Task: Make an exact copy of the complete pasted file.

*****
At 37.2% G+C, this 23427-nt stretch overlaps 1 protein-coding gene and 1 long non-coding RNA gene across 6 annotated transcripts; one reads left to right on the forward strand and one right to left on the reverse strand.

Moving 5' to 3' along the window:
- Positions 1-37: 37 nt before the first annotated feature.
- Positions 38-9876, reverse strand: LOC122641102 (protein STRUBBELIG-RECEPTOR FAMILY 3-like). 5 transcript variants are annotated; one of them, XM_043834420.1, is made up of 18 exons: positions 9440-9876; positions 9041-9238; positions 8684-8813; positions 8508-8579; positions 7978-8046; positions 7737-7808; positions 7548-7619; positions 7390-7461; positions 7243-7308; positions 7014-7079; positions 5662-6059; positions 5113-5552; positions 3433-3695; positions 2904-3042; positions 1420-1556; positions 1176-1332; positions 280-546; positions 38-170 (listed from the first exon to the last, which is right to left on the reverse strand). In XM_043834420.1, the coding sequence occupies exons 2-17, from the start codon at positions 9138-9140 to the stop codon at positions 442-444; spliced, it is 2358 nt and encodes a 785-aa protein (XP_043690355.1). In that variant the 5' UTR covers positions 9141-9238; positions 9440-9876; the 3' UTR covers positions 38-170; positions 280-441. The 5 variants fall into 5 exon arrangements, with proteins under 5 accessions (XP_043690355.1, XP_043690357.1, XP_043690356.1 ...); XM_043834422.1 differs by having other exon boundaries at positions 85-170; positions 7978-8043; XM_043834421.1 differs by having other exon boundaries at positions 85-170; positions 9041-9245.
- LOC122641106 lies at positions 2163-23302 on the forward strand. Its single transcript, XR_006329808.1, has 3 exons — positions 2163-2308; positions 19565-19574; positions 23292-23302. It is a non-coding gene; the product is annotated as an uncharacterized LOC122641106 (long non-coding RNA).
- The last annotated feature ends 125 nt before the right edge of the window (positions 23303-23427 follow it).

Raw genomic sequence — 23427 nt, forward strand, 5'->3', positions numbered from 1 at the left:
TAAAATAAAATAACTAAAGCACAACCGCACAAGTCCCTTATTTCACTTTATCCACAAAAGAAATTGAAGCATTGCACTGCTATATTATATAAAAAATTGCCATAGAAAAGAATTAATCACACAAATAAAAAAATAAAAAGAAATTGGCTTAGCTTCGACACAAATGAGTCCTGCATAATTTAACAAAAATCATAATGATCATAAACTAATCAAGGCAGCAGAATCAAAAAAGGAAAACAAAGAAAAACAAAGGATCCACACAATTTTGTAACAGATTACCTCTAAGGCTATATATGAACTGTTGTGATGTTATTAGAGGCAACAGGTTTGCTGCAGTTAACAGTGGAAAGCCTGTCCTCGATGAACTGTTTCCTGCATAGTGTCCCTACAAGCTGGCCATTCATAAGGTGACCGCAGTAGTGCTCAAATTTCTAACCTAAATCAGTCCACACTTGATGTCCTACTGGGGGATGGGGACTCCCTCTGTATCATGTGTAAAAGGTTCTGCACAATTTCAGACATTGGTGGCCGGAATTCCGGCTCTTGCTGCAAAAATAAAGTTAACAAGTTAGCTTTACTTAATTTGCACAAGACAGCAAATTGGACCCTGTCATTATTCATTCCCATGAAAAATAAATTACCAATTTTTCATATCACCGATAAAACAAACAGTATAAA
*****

At 37.2% G+C, this 23427-nt stretch overlaps 1 protein-coding gene and 1 long non-coding RNA gene across 6 annotated transcripts; one reads left to right on the forward strand and one right to left on the reverse strand.

Moving 5' to 3' along the window:
- Positions 1-37: 37 nt before the first annotated feature.
- Positions 38-9876, reverse strand: LOC122641102 (protein STRUBBELIG-RECEPTOR FAMILY 3-like). 5 transcript variants are annotated; one of them, XM_043834420.1, is made up of 18 exons: positions 9440-9876; positions 9041-9238; positions 8684-8813; positions 8508-8579; positions 7978-8046; positions 7737-7808; positions 7548-7619; positions 7390-7461; positions 7243-7308; positions 7014-7079; positions 5662-6059; positions 5113-5552; positions 3433-3695; positions 2904-3042; positions 1420-1556; positions 1176-1332; positions 280-546; positions 38-170 (listed from the first exon to the last, which is right to left on the reverse strand). In XM_043834420.1, the coding sequence occupies exons 2-17, from the start codon at positions 9138-9140 to the stop codon at positions 442-444; spliced, it is 2358 nt and encodes a 785-aa protein (XP_043690355.1). In that variant the 5' UTR covers positions 9141-9238; positions 9440-9876; the 3' UTR covers positions 38-170; positions 280-441. The 5 variants fall into 5 exon arrangements, with proteins under 5 accessions (XP_043690355.1, XP_043690357.1, XP_043690356.1 ...); XM_043834422.1 differs by having other exon boundaries at positions 85-170; positions 7978-8043; XM_043834421.1 differs by having other exon boundaries at positions 85-170; positions 9041-9245.
- LOC122641106 lies at positions 2163-23302 on the forward strand. Its single transcript, XR_006329808.1, has 3 exons — positions 2163-2308; positions 19565-19574; positions 23292-23302. It is a non-coding gene; the product is annotated as an uncharacterized LOC122641106 (long non-coding RNA).
- The last annotated feature ends 125 nt before the right edge of the window (positions 23303-23427 follow it).

Raw genomic sequence — 23427 nt, forward strand, 5'->3', positions numbered from 1 at the left:
TAAAATAAAATAACTAAAGCACAACCGCACAAGTCCCTTATTTCACTTTATCCACAAAAGAAATTGAAGCATTGCACTGCTATATTATATAAAAAATTGCCATAGAAAAGAATTAATCACACAAATAAAAAAATAAAAAGAAATTGGCTTAGCTTCGACACAAATGAGTCCTGCATAATTTAACAAAAATCATAATGATCATAAACTAATCAAGGCAGCAGAATCAAAAAAGGAAAACAAAGAAAAACAAAGGATCCACACAATTTTGTAACAGATTACCTCTAAGGCTATATATGAACTGTTGTGATGTTATTAGAGGCAACAGGTTTGCTGCAGTTAACAGTGGAAAGCCTGTCCTCGATGAACTGTTTCCTGCATAGTGTCCCTACAAGCTGGCCATTCATAAGGTGACCGCAGTAGTGCTCAAATTTCTAACCTAAATCAGTCCACACTTGATGTCCTACTGGGGGATGGGGACTCCCTCTGTATCATGTGTAAAAGGTTCTGCACAATTTCAGACATTGGTGGCCGGAATTCCGGCTCTTGCTGCAAAAATAAAGTTAACAAGTTAGCTTTACTTAATTTGCACAAGACAGCAAATTGGACCCTGTCATTATTCATTCCCATGAAAAATAAATTACCAATTTTTCATATCACCGATAAAACAAACAGTATAAA